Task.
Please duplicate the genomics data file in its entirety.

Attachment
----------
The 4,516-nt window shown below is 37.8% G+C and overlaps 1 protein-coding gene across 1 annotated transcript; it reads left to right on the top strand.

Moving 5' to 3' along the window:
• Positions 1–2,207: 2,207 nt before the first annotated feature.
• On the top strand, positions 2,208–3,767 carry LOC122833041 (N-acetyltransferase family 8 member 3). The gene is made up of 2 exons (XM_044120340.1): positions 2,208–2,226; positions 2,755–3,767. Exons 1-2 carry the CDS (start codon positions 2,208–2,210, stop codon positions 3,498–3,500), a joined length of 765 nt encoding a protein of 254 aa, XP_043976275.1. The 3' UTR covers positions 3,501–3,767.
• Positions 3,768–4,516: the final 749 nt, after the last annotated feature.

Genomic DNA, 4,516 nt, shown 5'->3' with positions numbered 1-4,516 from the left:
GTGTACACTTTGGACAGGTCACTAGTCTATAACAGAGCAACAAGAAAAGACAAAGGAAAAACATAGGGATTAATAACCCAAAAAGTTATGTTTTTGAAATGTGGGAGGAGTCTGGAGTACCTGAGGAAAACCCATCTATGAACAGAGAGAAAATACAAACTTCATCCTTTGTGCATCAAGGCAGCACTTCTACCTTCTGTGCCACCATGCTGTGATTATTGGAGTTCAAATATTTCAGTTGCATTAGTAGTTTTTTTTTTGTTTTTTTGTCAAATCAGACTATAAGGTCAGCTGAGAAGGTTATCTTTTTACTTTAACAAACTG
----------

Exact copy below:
The 4,516-nt window shown below is 37.8% G+C and overlaps 1 protein-coding gene across 1 annotated transcript; it reads left to right on the top strand.

Moving 5' to 3' along the window:
• Positions 1–2,207: 2,207 nt before the first annotated feature.
• On the top strand, positions 2,208–3,767 carry LOC122833041 (N-acetyltransferase family 8 member 3). The gene is made up of 2 exons (XM_044120340.1): positions 2,208–2,226; positions 2,755–3,767. Exons 1-2 carry the CDS (start codon positions 2,208–2,210, stop codon positions 3,498–3,500), a joined length of 765 nt encoding a protein of 254 aa, XP_043976275.1. The 3' UTR covers positions 3,501–3,767.
• Positions 3,768–4,516: the final 749 nt, after the last annotated feature.

Genomic DNA, 4,516 nt, shown 5'->3' with positions numbered 1-4,516 from the left:
GTGTACACTTTGGACAGGTCACTAGTCTATAACAGAGCAACAAGAAAAGACAAAGGAAAAACATAGGGATTAATAACCCAAAAAGTTATGTTTTTGAAATGTGGGAGGAGTCTGGAGTACCTGAGGAAAACCCATCTATGAACAGAGAGAAAATACAAACTTCATCCTTTGTGCATCAAGGCAGCACTTCTACCTTCTGTGCCACCATGCTGTGATTATTGGAGTTCAAATATTTCAGTTGCATTAGTAGTTTTTTTTTTGTTTTTTTGTCAAATCAGACTATAAGGTCAGCTGAGAAGGTTATCTTTTTACTTTAACAAACTG